Thanks for that input Sage. I do agree, sometimes depression JUST IS. It’s a cloud that just is. What I think is common for a number of us, is that the cloud has either been self-created or there is a negativity by which we judge the cloud – rather than just being with it, observing it, and maybe even finding gratitude for the shade.

It’s not always as simple as “pulling oneself out of it,” but while we are in it, it’s important for us to ask:

How are we judging ourselves? What is our internal dialogue around life?

I want us to come back to our power! I want us to remember that our interpretation of life and therefore our experience, is within our control.

Missing the Past

Posted by on May 15, 2017 in Self-Help | 1 comment

Simply put, we all want to feel good. Depending on where our balance lies, feeling good will mean accessing different resources at different times. In one moment or another we may be in search of comfort, joy, connection, stimulation, rest, inspiration, purpose or safety, for example.


If we aren’t in this present state of feeling satisfied, we can catch ourselves not present at all, but rather off in a past or future fantasy world.


We think back to a time we once felt fulfillment, and want for it.

“College, those were the good old days!”

“I remember my job as a summer camp counsellor, that was the best!”

“That vacation to Europe last year was absolute bliss.”

“I was so happy with my last partner.”


We put the highlight reel on repeat and in missing that experience we start to wonder…

“Maybe I should go back to school.”

“Maybe I should get that job back.”

“Maybe I should move there.”

“Maybe we should get back together.”


We project our rosy past onto our blank future and imagine an effortless replication of that experience.

Certainly, there are going to be times when it’s appropriate to return to a previous relationship, environment or occupation, but more often then not we are forgetting that there was a valid reason that that chapter ended — a reason which may still be relevant.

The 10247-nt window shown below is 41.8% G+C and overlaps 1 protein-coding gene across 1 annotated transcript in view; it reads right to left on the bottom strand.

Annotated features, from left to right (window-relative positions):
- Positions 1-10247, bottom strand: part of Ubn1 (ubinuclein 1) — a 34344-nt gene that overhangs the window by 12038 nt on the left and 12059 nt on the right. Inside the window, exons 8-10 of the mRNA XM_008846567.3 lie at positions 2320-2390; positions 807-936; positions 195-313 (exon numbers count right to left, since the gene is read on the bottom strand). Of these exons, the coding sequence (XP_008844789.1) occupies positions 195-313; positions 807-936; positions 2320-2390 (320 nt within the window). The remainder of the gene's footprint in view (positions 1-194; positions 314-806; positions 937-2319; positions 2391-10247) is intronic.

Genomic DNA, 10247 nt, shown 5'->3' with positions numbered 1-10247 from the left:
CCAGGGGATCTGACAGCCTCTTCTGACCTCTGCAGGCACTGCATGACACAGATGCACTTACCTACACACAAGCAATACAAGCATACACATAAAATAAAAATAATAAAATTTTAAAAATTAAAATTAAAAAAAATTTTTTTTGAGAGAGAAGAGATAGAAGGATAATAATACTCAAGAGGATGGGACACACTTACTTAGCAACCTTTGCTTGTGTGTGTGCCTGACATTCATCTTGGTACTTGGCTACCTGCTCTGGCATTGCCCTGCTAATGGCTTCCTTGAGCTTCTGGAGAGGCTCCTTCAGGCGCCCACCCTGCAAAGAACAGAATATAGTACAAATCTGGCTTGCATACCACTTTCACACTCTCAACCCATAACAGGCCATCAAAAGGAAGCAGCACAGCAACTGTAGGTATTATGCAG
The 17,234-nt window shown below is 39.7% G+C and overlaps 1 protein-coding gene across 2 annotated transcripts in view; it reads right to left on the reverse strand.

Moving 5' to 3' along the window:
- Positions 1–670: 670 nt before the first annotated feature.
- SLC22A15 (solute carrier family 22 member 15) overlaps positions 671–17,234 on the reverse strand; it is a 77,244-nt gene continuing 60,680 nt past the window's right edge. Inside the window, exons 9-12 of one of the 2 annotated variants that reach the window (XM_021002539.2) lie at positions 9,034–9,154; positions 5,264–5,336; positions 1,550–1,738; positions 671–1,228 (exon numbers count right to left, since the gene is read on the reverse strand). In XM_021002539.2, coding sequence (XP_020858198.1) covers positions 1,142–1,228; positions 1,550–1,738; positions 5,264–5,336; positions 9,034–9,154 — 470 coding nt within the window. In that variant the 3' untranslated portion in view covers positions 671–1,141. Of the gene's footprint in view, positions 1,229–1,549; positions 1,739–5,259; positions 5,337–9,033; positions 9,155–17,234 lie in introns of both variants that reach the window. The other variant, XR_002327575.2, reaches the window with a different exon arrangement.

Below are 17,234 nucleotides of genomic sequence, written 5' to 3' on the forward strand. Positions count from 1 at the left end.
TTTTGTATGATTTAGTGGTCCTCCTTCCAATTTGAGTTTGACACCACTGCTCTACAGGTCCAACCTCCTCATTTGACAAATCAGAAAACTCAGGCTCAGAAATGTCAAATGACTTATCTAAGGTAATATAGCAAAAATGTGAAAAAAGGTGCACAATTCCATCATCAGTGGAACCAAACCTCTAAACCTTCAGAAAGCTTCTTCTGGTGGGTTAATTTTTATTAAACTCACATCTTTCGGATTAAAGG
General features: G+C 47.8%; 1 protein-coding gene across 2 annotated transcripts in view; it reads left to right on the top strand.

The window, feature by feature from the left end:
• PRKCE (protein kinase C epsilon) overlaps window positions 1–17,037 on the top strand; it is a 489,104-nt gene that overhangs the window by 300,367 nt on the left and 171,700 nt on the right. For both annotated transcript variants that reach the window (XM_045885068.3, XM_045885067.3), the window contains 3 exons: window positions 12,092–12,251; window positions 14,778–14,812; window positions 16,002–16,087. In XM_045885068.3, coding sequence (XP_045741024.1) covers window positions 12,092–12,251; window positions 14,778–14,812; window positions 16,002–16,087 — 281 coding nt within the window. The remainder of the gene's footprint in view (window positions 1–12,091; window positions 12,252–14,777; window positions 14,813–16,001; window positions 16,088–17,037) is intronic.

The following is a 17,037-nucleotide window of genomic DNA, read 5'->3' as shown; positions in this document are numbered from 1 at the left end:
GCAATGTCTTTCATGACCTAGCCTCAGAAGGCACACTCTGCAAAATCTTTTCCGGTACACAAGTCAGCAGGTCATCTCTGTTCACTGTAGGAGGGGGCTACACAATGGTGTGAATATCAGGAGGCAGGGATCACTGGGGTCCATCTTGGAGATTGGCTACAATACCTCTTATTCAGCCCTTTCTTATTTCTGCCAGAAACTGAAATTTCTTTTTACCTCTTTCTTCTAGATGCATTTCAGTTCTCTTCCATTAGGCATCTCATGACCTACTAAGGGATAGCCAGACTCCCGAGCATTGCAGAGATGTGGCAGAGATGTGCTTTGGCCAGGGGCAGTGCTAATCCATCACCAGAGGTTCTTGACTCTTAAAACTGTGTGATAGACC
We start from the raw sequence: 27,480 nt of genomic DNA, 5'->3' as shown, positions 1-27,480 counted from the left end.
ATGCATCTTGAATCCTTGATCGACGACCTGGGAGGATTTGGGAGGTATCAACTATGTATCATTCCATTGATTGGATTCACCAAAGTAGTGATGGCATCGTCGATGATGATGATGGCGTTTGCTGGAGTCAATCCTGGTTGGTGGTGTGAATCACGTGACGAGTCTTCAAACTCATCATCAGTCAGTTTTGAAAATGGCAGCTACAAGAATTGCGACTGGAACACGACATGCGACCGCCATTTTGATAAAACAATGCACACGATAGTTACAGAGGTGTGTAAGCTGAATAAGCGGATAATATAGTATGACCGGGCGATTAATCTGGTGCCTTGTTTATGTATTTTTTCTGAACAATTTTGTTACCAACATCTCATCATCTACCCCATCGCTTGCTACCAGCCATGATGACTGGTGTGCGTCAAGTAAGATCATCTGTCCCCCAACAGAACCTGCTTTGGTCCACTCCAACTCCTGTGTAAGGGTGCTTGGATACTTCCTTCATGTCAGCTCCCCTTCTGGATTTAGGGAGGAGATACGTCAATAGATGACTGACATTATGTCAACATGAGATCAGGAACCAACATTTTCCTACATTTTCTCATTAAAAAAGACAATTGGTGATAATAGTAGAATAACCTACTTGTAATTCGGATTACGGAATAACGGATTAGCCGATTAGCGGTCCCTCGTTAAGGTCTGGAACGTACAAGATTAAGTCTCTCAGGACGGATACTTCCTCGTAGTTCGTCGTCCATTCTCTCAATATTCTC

“You can never visit the same place twice.”
– Maureen Johnson

In making return trips I’ve often found that the place, person or thing I was visiting had changed, or simply that I had changed and would now be looking at it through a new lens. There was no recreation to be had.


self help relfection depression anxiety worry thoughts


From Destructive Distraction to Helpful Tool

None of this is to say that to miss the past is “bad” or that it is a waste of time. In fact, if we know how to work with it, it can be incredibly useful!

There is a reason the mind wanders. It does so, in part out of habit, and in part because it’s seeking. If the mind is repeatedly conjuring up a particular memory from the past, this can reveal to us what may be lacking in our current situation.

Though it may be painful, to recognize the presence of emptiness in one’s life is invaluable information!

Our mind identifies a problem and in search of a solution, roams in fantasy.  We roam also to escape from the dissatisfaction of the present moment. This is when we can loose ourselves in memories. It becomes a productive exercise though, when we are able to find ourselves in them. If we are thoughtful and inquisitive, this otherwise passive daydream can be utilized to our advantage.

To forage fruit from your trips down memory lane, follow these 3 steps:
1. Observation
2. Deliberate Exploration
3. Dissection, Extraction & Pursuit



→ Which memories continue to arise?

Deliberate Exploration
 → When I fully immerse myself in that world, how do I feel?

Dissection, Extraction & Pursuit
What needs were being met at that time?